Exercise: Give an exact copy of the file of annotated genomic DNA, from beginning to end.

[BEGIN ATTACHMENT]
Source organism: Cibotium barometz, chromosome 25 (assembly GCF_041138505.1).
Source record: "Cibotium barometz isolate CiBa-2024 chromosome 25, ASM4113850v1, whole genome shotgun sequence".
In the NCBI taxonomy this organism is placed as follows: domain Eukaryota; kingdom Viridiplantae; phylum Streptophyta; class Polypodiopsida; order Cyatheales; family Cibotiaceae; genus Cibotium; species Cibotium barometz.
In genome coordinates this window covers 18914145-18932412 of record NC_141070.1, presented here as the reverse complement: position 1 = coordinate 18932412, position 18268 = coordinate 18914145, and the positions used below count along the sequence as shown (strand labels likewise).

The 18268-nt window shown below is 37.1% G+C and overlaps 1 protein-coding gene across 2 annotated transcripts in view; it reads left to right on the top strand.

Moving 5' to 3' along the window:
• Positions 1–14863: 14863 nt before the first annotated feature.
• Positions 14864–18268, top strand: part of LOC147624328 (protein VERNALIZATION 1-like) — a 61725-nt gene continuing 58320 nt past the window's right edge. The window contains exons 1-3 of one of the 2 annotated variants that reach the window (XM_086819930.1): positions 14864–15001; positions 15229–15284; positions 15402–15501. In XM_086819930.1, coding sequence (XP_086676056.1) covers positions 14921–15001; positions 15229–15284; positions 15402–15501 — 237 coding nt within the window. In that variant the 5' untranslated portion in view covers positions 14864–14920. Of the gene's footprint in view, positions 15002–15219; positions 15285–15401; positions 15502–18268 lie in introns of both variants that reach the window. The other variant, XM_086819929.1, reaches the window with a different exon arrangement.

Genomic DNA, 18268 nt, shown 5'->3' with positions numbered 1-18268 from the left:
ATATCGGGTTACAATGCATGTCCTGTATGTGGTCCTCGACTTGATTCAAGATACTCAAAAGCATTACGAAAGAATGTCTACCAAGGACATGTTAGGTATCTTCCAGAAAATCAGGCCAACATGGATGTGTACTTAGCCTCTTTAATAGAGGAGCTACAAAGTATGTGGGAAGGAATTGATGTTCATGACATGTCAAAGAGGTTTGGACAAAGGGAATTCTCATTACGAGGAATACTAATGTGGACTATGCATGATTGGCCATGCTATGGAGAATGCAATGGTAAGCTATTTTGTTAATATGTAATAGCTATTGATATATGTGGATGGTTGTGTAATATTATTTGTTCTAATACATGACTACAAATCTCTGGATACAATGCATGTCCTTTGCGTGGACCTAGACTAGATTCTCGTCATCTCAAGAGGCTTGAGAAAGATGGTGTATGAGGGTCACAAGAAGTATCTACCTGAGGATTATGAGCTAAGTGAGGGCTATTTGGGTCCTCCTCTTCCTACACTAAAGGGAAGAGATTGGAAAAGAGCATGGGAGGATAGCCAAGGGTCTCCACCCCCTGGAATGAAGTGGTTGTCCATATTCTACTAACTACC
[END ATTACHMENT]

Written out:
Source organism: Cibotium barometz, chromosome 25 (assembly GCF_041138505.1).
Source record: "Cibotium barometz isolate CiBa-2024 chromosome 25, ASM4113850v1, whole genome shotgun sequence".
In the NCBI taxonomy this organism is placed as follows: domain Eukaryota; kingdom Viridiplantae; phylum Streptophyta; class Polypodiopsida; order Cyatheales; family Cibotiaceae; genus Cibotium; species Cibotium barometz.
In genome coordinates this window covers 18914145-18932412 of record NC_141070.1, presented here as the reverse complement: position 1 = coordinate 18932412, position 18268 = coordinate 18914145, and the positions used below count along the sequence as shown (strand labels likewise).

The 18268-nt window shown below is 37.1% G+C and overlaps 1 protein-coding gene across 2 annotated transcripts in view; it reads left to right on the top strand.

Moving 5' to 3' along the window:
• Positions 1–14863: 14863 nt before the first annotated feature.
• Positions 14864–18268, top strand: part of LOC147624328 (protein VERNALIZATION 1-like) — a 61725-nt gene continuing 58320 nt past the window's right edge. The window contains exons 1-3 of one of the 2 annotated variants that reach the window (XM_086819930.1): positions 14864–15001; positions 15229–15284; positions 15402–15501. In XM_086819930.1, coding sequence (XP_086676056.1) covers positions 14921–15001; positions 15229–15284; positions 15402–15501 — 237 coding nt within the window. In that variant the 5' untranslated portion in view covers positions 14864–14920. Of the gene's footprint in view, positions 15002–15219; positions 15285–15401; positions 15502–18268 lie in introns of both variants that reach the window. The other variant, XM_086819929.1, reaches the window with a different exon arrangement.

Genomic DNA, 18268 nt, shown 5'->3' with positions numbered 1-18268 from the left:
ATATCGGGTTACAATGCATGTCCTGTATGTGGTCCTCGACTTGATTCAAGATACTCAAAAGCATTACGAAAGAATGTCTACCAAGGACATGTTAGGTATCTTCCAGAAAATCAGGCCAACATGGATGTGTACTTAGCCTCTTTAATAGAGGAGCTACAAAGTATGTGGGAAGGAATTGATGTTCATGACATGTCAAAGAGGTTTGGACAAAGGGAATTCTCATTACGAGGAATACTAATGTGGACTATGCATGATTGGCCATGCTATGGAGAATGCAATGGTAAGCTATTTTGTTAATATGTAATAGCTATTGATATATGTGGATGGTTGTGTAATATTATTTGTTCTAATACATGACTACAAATCTCTGGATACAATGCATGTCCTTTGCGTGGACCTAGACTAGATTCTCGTCATCTCAAGAGGCTTGAGAAAGATGGTGTATGAGGGTCACAAGAAGTATCTACCTGAGGATTATGAGCTAAGTGAGGGCTATTTGGGTCCTCCTCTTCCTACACTAAAGGGAAGAGATTGGAAAAGAGCATGGGAGGATAGCCAAGGGTCTCCACCCCCTGGAATGAAGTGGTTGTCCATATTCTACTAACTACC